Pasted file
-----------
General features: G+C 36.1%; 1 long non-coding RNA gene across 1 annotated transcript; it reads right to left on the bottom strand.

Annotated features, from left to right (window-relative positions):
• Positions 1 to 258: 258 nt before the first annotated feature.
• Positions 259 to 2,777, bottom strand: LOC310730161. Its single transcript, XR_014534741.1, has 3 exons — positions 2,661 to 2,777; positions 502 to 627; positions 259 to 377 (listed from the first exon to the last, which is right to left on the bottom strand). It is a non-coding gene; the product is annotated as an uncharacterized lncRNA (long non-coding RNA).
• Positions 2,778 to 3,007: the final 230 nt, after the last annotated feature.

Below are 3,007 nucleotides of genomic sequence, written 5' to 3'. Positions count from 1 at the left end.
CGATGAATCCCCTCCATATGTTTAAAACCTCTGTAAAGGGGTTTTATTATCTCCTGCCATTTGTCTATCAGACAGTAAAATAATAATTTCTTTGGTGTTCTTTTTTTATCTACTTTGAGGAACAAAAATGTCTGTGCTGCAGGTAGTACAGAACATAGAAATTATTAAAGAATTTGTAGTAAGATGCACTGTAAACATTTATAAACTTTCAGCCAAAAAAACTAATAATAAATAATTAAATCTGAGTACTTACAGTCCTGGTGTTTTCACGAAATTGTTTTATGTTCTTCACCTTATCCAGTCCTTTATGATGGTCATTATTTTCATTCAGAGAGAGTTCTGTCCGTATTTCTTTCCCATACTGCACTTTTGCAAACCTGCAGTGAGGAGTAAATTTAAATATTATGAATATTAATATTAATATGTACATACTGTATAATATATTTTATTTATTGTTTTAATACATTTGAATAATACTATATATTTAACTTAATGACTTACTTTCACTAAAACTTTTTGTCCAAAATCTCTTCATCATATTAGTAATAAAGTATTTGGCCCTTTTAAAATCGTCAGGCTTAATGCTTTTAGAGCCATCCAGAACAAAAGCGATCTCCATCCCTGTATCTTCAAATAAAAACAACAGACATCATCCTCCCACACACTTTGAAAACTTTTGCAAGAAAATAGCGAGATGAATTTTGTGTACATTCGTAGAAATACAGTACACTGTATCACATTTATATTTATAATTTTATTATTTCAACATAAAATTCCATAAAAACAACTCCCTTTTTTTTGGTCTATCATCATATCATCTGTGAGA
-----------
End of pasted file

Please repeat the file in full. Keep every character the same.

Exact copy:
General features: G+C 36.1%; 1 long non-coding RNA gene across 1 annotated transcript; it reads right to left on the bottom strand.

Annotated features, from left to right (window-relative positions):
• Positions 1 to 258: 258 nt before the first annotated feature.
• Positions 259 to 2,777, bottom strand: LOC310730161. Its single transcript, XR_014534741.1, has 3 exons — positions 2,661 to 2,777; positions 502 to 627; positions 259 to 377 (listed from the first exon to the last, which is right to left on the bottom strand). It is a non-coding gene; the product is annotated as an uncharacterized lncRNA (long non-coding RNA).
• Positions 2,778 to 3,007: the final 230 nt, after the last annotated feature.

Below are 3,007 nucleotides of genomic sequence, written 5' to 3'. Positions count from 1 at the left end.
CGATGAATCCCCTCCATATGTTTAAAACCTCTGTAAAGGGGTTTTATTATCTCCTGCCATTTGTCTATCAGACAGTAAAATAATAATTTCTTTGGTGTTCTTTTTTTATCTACTTTGAGGAACAAAAATGTCTGTGCTGCAGGTAGTACAGAACATAGAAATTATTAAAGAATTTGTAGTAAGATGCACTGTAAACATTTATAAACTTTCAGCCAAAAAAACTAATAATAAATAATTAAATCTGAGTACTTACAGTCCTGGTGTTTTCACGAAATTGTTTTATGTTCTTCACCTTATCCAGTCCTTTATGATGGTCATTATTTTCATTCAGAGAGAGTTCTGTCCGTATTTCTTTCCCATACTGCACTTTTGCAAACCTGCAGTGAGGAGTAAATTTAAATATTATGAATATTAATATTAATATGTACATACTGTATAATATATTTTATTTATTGTTTTAATACATTTGAATAATACTATATATTTAACTTAATGACTTACTTTCACTAAAACTTTTTGTCCAAAATCTCTTCATCATATTAGTAATAAAGTATTTGGCCCTTTTAAAATCGTCAGGCTTAATGCTTTTAGAGCCATCCAGAACAAAAGCGATCTCCATCCCTGTATCTTCAAATAAAAACAACAGACATCATCCTCCCACACACTTTGAAAACTTTTGCAAGAAAATAGCGAGATGAATTTTGTGTACATTCGTAGAAATACAGTACACTGTATCACATTTATATTTATAATTTTATTATTTCAACATAAAATTCCATAAAAACAACTCCCTTTTTTTTGGTCTATCATCATATCATCTGTGAGA